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Consequences of repeated impacts

Elizabeth Catherine Hardin, University of Massachusetts Amherst


The purpose of this research was to determine consequences of repeated impacts during running. Part I. This study investigated midsole hardness influences on mechanics and hematology during a prolonged downhill run. Twenty-four males ran downhill (−12%, 3.4 m·s−1, 30 minutes) wearing soft, medium or hard midsoles (40, 55, or 70 Shore A). Mean peak tibial acceleration (PTA) was calculated every five minutes. Plasma free hemoglobin (PfHb), hemoglobin (Hb), hematocrit (Hct), and creatine kinase (CK) were analyzed pre- and post-exercise. PTA was initially less (p < 0.05) and tended to be less (p = 0.057) In the soft versus the hard group. Hemolysis and muscle damage resulted. Hard midsoles increased shock and may prolong hemolysis and increase muscle damage. Part II. This study investigated impact shock attenuation, joint kinematics, muscle activation and oxygen consumption during a prolonged run. Ten males ran downhill (−12% grade, 3.4 m·s−1 , 30 minutes). Accelerometers sampled shock data. Joint kinematics and oxygen cost (O2) were collected. Electromyography data (EMG) were collected from six muscles. Shock magnitude, high frequency power and attenuation remained constant. Joint geometry was modified while peak joint velocities increased (p < 0.05). EMG timing was altered (p < 0.05; gluteus maximus, tibialis anterior and gastrocnemius). EMG activation increased (p < 0.05; rectus femoris, vastus lateralis) and O2 increased (p < 0.05). Shock may have remained constant by modifying joint geometry, increasing peak joint velocities, varying muscle timing, and increasing muscle activation and energy cost. Part III. This study investigated midsole hardness and surface stiffness influences on impact shock, joint kinematics, muscle activation and oxygen cost. Twelve males ran in six conditions, combinations of midsole hardness (40 and 70 Shore A) and surface stiffness (100 kN·m −1, 200 kN·m−1, 350 kN·m −1). Accelerometers sampled shock data. Joint kinematics and O2 were collected. EMG was collected from six muscles. Shock magnitude, the power of high frequencies, and attenuation increased (p < 0.05) with surface stiffness regardless of midsole. Peak joint velocities increased (p < 0.05) with increasing surface stiffness while O2 decreased (p < 0.05). Muscle activation levels decreased (p < 0.05; gluteus maximus, biceps femoris and gastrocnemius). Shock was attenuated by increasing peak joint velocities without a concomitant increase in energy cost or muscle activation.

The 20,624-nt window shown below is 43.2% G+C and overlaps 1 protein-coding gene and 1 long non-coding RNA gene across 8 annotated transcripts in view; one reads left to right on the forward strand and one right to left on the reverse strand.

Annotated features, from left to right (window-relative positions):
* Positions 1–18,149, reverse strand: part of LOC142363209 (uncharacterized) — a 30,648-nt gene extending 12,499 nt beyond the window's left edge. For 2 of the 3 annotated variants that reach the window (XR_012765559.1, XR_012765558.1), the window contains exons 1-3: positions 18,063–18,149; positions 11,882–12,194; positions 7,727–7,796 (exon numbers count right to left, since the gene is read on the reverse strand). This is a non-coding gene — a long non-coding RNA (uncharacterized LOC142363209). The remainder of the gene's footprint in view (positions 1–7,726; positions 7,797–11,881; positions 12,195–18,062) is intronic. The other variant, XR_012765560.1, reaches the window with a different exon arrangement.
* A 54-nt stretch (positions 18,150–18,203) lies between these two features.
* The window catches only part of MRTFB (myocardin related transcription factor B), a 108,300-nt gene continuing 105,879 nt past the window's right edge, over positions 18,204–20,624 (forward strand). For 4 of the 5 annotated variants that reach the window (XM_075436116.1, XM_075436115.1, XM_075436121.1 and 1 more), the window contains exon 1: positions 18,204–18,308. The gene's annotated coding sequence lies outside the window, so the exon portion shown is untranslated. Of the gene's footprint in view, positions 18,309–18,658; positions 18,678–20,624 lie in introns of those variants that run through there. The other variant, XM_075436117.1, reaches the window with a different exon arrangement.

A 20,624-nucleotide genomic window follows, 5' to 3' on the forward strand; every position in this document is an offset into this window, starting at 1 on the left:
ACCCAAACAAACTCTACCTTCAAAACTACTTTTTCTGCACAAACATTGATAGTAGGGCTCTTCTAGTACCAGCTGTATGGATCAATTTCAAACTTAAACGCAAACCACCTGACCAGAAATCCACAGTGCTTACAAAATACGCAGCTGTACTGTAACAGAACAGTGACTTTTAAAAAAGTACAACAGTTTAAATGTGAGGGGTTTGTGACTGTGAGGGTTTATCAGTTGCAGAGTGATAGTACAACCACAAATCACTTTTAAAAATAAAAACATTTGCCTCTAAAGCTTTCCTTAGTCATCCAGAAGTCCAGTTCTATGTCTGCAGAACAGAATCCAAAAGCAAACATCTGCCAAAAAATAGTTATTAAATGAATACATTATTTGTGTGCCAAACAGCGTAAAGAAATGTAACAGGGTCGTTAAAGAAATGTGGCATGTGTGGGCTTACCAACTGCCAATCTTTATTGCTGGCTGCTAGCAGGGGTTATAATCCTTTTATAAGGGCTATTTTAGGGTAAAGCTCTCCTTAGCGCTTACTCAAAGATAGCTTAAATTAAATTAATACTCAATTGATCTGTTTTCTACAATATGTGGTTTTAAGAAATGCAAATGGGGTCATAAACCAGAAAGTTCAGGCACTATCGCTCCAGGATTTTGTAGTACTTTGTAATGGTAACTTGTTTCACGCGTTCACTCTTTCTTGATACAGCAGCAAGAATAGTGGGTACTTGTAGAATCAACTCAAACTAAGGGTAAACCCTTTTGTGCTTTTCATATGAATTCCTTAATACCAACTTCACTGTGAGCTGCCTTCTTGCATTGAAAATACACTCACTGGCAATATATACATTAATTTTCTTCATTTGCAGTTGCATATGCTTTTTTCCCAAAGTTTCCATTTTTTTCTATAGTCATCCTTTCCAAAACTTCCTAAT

Subject Area

Biomedical research|Sports medicine

Recommended Citation

Hardin, Elizabeth Catherine, "Consequences of repeated impacts" (2000). Doctoral Dissertations Available from Proquest. AAI9960757.